Monthly Archives: April 2012

Magic!

In spite of the rain, the wind, the fog, the mid-April cold, yesterday morning was magical (largely owing to Carl Zeiss, and not my own birding talent, mind you). I hadn’t recognized what a difference good binoculars could make! Of course, I still have the same difficulty actually finding the bird, and still don’t really know what it is once I’ve found it (though my guesses are becoming less ridiculous, I think), but once I’ve got it in my field of vision it is brighter and sharper and clearer than ever before!

The highlights yesterday morning were few and far between. We saw next to nothing, but what we did see felt larger than life. Even the tree trunks commanded my attention like never before. I watched a Red-bellied Woodpecker (Melanerpes carolinus) pound its way into a hole in a tree trunk, assiduously, relentlessly barely stopping to catch his breath. I marveled at his work ethic and fierce determination. I don’t remember ever seeing that particularly burning shade of red extend all the way over his head and neck — almost like a deliberate, freshly dyed mohawk hairdo — or his black and white striped plumage in such startling precision. I’d like to find a winter coat just like the barred plumage on his back. (If you know of such coats or where I could procure one, please let me know!)

Photo by Ken Schneider from here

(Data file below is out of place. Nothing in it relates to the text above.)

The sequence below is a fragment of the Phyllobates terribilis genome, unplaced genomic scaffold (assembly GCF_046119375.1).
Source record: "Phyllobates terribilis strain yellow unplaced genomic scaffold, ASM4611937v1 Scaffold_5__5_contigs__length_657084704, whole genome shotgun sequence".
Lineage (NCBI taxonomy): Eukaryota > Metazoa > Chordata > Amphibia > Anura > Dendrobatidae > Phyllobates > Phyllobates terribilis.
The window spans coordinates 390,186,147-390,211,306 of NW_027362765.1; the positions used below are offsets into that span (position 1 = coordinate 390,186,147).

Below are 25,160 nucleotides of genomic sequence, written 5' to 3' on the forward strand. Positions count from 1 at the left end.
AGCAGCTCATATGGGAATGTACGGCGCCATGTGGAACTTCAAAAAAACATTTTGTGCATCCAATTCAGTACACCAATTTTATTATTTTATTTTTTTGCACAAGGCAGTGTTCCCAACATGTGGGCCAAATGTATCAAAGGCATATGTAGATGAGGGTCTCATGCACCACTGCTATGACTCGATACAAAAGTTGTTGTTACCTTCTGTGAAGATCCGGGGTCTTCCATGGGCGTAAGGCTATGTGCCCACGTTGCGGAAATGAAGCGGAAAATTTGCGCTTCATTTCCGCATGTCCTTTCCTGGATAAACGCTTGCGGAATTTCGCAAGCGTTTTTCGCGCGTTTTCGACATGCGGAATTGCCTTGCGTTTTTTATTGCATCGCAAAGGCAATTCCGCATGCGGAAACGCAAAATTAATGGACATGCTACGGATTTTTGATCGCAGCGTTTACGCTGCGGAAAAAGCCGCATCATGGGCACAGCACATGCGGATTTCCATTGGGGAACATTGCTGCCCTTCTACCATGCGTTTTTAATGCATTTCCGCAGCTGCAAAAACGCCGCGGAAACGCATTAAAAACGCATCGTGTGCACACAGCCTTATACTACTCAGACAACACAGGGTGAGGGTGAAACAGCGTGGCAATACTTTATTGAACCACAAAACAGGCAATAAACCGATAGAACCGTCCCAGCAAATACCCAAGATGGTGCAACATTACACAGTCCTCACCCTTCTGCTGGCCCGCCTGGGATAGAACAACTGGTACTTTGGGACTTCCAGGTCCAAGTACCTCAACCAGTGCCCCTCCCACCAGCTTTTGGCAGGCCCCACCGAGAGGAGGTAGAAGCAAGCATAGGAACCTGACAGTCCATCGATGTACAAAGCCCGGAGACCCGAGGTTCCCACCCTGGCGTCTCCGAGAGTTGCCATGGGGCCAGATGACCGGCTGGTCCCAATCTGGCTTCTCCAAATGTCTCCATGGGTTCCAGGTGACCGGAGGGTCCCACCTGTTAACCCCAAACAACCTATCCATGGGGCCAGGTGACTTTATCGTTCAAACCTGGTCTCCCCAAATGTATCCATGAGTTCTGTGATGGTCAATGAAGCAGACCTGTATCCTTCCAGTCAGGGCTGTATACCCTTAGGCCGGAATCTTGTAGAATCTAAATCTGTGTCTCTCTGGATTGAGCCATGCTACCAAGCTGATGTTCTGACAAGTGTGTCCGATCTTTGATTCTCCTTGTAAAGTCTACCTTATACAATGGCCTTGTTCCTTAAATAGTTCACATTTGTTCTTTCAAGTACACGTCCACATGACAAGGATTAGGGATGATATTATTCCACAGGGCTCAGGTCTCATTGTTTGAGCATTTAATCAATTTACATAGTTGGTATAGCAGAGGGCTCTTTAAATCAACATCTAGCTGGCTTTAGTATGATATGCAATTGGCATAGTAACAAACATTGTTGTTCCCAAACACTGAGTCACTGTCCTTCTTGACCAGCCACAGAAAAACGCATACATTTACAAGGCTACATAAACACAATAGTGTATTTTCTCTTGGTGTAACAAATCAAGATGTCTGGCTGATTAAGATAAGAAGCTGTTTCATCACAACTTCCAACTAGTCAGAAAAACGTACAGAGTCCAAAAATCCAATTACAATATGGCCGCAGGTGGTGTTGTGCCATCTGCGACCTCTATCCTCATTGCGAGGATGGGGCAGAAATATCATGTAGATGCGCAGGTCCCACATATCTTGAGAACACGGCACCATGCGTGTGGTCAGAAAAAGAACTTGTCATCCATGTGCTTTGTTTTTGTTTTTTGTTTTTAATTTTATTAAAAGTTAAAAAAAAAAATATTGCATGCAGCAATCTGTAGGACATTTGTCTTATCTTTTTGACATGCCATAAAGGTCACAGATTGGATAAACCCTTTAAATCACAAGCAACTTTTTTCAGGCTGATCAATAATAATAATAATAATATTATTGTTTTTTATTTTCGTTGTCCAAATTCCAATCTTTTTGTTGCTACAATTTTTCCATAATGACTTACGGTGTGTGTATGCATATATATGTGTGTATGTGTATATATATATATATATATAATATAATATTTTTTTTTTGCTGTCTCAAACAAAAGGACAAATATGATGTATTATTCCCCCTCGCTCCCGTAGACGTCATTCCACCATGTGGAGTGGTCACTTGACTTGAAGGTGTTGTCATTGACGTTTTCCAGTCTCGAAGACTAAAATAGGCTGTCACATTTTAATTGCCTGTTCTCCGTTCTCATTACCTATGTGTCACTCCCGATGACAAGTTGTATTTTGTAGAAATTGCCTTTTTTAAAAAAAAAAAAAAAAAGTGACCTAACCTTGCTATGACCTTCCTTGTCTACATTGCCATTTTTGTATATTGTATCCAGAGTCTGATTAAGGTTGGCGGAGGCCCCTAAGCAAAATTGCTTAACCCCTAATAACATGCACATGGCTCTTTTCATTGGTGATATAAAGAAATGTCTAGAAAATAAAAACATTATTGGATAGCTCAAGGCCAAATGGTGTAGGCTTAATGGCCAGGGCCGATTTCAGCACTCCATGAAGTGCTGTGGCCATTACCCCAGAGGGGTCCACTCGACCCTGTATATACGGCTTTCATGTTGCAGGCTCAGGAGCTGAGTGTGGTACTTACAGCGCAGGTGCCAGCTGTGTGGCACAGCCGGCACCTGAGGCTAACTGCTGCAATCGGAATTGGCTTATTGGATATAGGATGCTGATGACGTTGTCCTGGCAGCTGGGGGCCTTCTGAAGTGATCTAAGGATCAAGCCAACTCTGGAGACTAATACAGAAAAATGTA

There was also a stunning Yellow-rumped warbler, a Mockingbird, some swallows flying over the water, a Red breasted Merganser and his common-law female partner, and a Northern Shoveler (Anas clypeata), which I accidentally mistook for a most common of mallards, and subsequently blushed and shuddered at my own ignorance.

All of this took place on the dampest, dankest, windiest of April Saturdays, and yet there was still magic. Not necessarily the magic of list-checking and identifying, but very much the magic of looking closely, observing, discovering and, in the end, seeing anew.

Back from the Big Apple

I’ve just returned from a four-day cultural rejuvenation trip. We were here:

View of Manhattan from Brooklyn. It was so windy the birds were all hiding.

And… I have exciting news, dear Birdful readers! As I’m sure you’ve been following the dramatic developments of my quest for a new pair of binoculars, you’ll be happy to know that they’ve been acquired! In the end, I couldn’t resist the Zeiss Conquest HD binoculars. They’re slick, sharp, bright, light, and I hate to admit it, but I’m having a terribly difficult time restraining myself from pointing them at the condos directly across the street from us. (OK, full disclosure: I now know that the family living across the street has a futon with embroidered green elephants on it. But that’s all I know. I PROMISE!) The binoculars are incredible.

But in all honesty, here’s the picture that sold the deal:

image from wikipedia

Ever since looking him up on Wikipedia, I’ve started dreaming of Carl Zeiss, and not just because he was the optics genius of his time. Somehow, I saw a glimmer of kindness and genteel manner in his eyes, and thus began my fixation. And in my dreams, he appeared wearing that exact outfit (and yes, he was cropped just like in this image). In the end it was fate. Anyhow, dreaming and Zeissian fantasies aside, I can’t wait to try out my binoculars this weekend! I’ll keep you posted.